The UK’s economic growth for the final quarter this year has been dealt another blow after Britain’s construction industry took a hit in October as firms failed to commit to major new projects.

The Office for National Statistics said construction output fell 0.6 per cent month on month, compared with economist estimates of a 0.3 percent rise.

The figures come after a disappointing month for UK industry, where activity fell at its worst rate since 2012 in October, driven by a sharp contraction in mining and quarrying.

Today’s stats were dragged lower by a drop in infrastructure work and a slowdown in repair and maintenance activity, while there was a drop off in new orders for public projects such as schools and hospitals.

ONS senior statistician Kate Davies said:

‘October saw the biggest jump in private house building for almost a year though less work on commercial buildings and infrastructure projects saw overall construction output down on the month. ‘Meanwhile, new construction orders fell in the third quarter, thanks mainly to a large fall in orders for public projects such as schools and hospitals.’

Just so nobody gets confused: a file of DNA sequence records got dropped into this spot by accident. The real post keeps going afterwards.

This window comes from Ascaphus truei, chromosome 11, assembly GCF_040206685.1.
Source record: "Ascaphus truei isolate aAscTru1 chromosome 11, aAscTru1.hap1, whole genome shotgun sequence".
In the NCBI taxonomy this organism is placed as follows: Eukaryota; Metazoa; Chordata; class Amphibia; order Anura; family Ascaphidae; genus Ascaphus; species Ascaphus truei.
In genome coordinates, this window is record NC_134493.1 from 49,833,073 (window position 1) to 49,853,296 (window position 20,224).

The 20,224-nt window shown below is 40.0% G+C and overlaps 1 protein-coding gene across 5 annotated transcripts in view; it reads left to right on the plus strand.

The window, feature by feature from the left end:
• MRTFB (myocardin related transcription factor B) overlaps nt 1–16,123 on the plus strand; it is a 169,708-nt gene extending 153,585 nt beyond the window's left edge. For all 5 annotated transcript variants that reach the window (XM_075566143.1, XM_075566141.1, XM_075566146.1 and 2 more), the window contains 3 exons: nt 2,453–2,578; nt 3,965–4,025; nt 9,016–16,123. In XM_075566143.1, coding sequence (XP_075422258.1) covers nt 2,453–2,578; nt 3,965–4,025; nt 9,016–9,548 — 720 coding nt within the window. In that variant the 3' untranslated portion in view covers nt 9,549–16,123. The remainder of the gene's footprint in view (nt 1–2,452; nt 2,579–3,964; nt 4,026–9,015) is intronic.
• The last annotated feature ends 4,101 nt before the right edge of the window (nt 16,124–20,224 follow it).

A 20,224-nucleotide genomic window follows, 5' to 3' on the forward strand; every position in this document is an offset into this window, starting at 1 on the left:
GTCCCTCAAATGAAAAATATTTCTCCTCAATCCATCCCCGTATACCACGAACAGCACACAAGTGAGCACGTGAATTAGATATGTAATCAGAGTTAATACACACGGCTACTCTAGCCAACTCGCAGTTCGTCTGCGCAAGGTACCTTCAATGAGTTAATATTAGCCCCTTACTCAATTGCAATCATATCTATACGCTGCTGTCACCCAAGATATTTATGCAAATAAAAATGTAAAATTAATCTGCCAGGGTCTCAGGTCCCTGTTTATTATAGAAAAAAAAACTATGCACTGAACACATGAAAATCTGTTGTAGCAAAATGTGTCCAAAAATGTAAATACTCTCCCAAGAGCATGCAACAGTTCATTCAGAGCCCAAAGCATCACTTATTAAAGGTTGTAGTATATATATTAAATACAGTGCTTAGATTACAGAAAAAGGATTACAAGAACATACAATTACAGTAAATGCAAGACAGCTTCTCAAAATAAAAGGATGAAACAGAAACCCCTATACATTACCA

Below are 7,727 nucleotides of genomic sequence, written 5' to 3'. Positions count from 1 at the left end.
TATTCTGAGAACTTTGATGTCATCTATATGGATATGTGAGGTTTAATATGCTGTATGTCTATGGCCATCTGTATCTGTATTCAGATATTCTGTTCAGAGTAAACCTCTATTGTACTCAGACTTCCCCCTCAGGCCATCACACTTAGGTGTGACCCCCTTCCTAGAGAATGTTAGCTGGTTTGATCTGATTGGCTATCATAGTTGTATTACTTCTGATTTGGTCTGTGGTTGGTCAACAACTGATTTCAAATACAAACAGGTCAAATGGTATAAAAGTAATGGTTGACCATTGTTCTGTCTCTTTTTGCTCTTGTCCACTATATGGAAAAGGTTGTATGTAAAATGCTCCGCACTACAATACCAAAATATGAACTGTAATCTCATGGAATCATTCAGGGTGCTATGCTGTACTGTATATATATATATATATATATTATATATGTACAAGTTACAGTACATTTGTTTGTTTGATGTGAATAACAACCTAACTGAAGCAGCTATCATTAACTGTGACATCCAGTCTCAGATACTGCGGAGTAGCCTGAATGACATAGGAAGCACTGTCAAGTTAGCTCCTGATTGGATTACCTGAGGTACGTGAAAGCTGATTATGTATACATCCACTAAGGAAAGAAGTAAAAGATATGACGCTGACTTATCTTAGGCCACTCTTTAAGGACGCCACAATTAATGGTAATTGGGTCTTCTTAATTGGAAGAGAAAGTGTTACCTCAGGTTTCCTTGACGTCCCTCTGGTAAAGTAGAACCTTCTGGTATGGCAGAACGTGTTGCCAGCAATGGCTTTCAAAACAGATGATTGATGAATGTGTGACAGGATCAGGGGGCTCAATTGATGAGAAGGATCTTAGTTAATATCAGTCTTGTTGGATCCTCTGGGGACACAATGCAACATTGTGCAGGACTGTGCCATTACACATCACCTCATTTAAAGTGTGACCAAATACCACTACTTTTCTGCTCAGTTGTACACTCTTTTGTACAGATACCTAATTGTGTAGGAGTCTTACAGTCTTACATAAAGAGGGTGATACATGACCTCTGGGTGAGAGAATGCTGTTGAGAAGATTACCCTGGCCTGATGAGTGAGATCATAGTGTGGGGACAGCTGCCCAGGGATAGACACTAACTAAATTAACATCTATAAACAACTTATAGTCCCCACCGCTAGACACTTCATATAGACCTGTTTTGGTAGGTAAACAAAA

New orders during the period from July to September dropped 2.4 percent quarter on quarter, as public and other new work orders plunged 24.8 per cent, and infrastructure rose 22.4 per cent.
But Davies cautioned that both the monthly and quarterly figures ‘can be quite volatile’ and warned against ‘reading too much into one set of figures’.

In October, the ONS tracked a decrease in all types of work except for private housing and non-housing repair and maintenance, which rose 2.4 per cent and 1.6 per cent respectively.

While the biggest drag on the monthly figures came from infrastructure, the sector should see a jump in activity if Government plans bear fruit.

In his Autumn Statement last month, Chancellor Philip Hammond earmarked £2.3billion for a new housing infrastructure fund that will support the construction of up to 100,000 homes.

He also pledged another £1.4billion for 40,000 new affordable homes, and £1.3billion for improving and upgrading Britain’s roads.

This is Money – Mark Shapland